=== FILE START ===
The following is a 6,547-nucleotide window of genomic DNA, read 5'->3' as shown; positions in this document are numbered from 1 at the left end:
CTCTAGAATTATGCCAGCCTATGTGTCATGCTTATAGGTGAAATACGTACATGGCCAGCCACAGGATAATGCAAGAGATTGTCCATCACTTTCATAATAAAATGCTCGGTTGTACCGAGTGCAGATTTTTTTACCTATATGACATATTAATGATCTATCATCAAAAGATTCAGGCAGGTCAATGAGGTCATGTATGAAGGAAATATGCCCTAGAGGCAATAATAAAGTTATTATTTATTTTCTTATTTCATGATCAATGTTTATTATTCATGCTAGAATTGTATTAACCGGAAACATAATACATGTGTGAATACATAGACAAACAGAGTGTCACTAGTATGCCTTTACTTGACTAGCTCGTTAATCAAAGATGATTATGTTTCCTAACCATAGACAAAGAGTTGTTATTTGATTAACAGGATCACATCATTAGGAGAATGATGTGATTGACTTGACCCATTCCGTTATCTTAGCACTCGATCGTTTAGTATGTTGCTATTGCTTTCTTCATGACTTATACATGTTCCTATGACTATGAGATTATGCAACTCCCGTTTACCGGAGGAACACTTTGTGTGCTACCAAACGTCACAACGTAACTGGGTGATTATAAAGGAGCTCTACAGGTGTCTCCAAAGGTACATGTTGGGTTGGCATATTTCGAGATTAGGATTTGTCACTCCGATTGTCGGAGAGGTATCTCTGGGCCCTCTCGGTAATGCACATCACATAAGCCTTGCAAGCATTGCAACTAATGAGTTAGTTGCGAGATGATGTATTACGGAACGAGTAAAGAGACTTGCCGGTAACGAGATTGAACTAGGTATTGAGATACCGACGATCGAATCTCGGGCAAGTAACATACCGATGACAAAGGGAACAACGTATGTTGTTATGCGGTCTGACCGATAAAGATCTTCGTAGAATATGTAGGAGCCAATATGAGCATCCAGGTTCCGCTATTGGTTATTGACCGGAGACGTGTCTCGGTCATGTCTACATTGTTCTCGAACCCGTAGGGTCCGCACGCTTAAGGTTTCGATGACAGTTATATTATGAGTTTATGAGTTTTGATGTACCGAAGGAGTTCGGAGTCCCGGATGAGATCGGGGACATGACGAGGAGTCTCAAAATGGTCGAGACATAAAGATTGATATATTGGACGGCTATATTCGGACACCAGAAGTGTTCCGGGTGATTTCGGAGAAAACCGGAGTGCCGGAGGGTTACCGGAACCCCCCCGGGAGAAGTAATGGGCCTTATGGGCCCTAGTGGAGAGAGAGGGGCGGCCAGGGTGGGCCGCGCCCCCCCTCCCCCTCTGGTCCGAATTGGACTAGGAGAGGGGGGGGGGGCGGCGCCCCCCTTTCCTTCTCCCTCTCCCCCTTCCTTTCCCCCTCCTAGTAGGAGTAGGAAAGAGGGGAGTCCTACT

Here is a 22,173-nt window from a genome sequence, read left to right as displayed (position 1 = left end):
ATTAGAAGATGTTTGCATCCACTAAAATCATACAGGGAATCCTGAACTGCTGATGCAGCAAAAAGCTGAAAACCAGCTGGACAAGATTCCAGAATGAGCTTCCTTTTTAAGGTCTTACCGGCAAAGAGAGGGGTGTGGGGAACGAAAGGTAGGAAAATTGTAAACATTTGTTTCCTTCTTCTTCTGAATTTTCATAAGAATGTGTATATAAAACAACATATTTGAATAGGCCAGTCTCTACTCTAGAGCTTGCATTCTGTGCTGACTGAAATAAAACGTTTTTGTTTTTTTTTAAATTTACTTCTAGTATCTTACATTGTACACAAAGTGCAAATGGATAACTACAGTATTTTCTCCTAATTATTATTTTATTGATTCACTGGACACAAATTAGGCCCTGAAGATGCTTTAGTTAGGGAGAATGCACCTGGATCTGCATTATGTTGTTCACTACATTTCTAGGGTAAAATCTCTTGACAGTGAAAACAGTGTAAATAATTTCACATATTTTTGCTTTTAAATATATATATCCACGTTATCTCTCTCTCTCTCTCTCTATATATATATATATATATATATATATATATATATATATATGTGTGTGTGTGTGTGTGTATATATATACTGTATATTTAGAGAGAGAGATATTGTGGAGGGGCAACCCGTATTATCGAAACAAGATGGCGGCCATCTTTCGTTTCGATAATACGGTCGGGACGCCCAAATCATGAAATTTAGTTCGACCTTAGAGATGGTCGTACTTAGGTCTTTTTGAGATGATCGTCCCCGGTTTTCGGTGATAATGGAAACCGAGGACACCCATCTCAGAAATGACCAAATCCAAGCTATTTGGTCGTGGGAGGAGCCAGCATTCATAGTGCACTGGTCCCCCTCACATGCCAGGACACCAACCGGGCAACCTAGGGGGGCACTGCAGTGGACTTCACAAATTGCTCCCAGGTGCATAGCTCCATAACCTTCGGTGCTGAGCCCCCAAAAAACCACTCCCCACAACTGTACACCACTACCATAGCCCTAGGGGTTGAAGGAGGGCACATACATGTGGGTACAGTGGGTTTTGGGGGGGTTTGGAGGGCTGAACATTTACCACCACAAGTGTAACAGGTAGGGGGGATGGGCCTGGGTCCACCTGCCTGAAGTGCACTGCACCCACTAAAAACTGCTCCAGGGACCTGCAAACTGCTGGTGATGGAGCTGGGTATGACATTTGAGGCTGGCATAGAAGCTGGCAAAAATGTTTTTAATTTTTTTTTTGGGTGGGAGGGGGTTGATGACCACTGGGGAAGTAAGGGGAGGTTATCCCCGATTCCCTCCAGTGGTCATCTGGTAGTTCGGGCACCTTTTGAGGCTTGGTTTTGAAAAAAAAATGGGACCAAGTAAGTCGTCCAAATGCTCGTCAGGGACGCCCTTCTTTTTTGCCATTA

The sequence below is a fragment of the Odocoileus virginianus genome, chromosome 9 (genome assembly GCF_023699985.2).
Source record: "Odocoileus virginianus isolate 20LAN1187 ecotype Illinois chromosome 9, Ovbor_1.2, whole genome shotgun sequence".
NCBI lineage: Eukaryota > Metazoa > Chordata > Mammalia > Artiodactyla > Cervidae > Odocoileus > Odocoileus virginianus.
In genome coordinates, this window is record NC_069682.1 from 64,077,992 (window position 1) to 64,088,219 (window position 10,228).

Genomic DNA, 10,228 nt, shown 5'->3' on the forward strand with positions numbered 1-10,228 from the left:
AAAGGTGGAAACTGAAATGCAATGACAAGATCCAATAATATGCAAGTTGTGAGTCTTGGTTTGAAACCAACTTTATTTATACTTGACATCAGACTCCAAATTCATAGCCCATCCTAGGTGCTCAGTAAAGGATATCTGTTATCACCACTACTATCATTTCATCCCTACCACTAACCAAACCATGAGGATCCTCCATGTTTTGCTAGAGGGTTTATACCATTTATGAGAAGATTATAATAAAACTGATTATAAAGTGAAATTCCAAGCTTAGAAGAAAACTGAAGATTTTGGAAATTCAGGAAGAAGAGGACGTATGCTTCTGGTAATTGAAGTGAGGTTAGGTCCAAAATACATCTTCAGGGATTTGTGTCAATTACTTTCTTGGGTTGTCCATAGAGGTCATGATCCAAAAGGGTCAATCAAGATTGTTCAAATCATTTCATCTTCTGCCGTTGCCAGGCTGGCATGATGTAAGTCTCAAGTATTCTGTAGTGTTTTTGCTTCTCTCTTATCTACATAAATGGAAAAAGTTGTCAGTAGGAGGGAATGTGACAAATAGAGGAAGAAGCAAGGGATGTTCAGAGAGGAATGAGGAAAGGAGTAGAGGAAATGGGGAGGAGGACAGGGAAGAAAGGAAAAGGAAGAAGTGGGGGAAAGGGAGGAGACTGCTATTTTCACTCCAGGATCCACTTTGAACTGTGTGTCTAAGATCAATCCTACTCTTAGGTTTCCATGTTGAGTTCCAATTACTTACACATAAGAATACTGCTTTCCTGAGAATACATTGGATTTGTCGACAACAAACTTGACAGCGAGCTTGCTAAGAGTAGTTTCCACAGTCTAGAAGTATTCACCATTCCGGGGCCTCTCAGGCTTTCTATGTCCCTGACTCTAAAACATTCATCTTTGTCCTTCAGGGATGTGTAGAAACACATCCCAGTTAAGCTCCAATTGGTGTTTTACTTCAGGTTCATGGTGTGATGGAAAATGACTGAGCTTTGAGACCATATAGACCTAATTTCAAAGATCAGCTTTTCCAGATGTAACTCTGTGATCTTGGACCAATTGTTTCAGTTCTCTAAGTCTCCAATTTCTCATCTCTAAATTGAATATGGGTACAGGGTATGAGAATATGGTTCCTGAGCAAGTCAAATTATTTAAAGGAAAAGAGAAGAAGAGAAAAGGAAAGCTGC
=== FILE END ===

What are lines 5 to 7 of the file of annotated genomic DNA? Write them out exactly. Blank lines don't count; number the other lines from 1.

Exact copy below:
The sequence below is a fragment of the Odocoileus virginianus genome, chromosome 9 (genome assembly GCF_023699985.2).
Source record: "Odocoileus virginianus isolate 20LAN1187 ecotype Illinois chromosome 9, Ovbor_1.2, whole genome shotgun sequence".
NCBI lineage: Eukaryota > Metazoa > Chordata > Mammalia > Artiodactyla > Cervidae > Odocoileus > Odocoileus virginianus.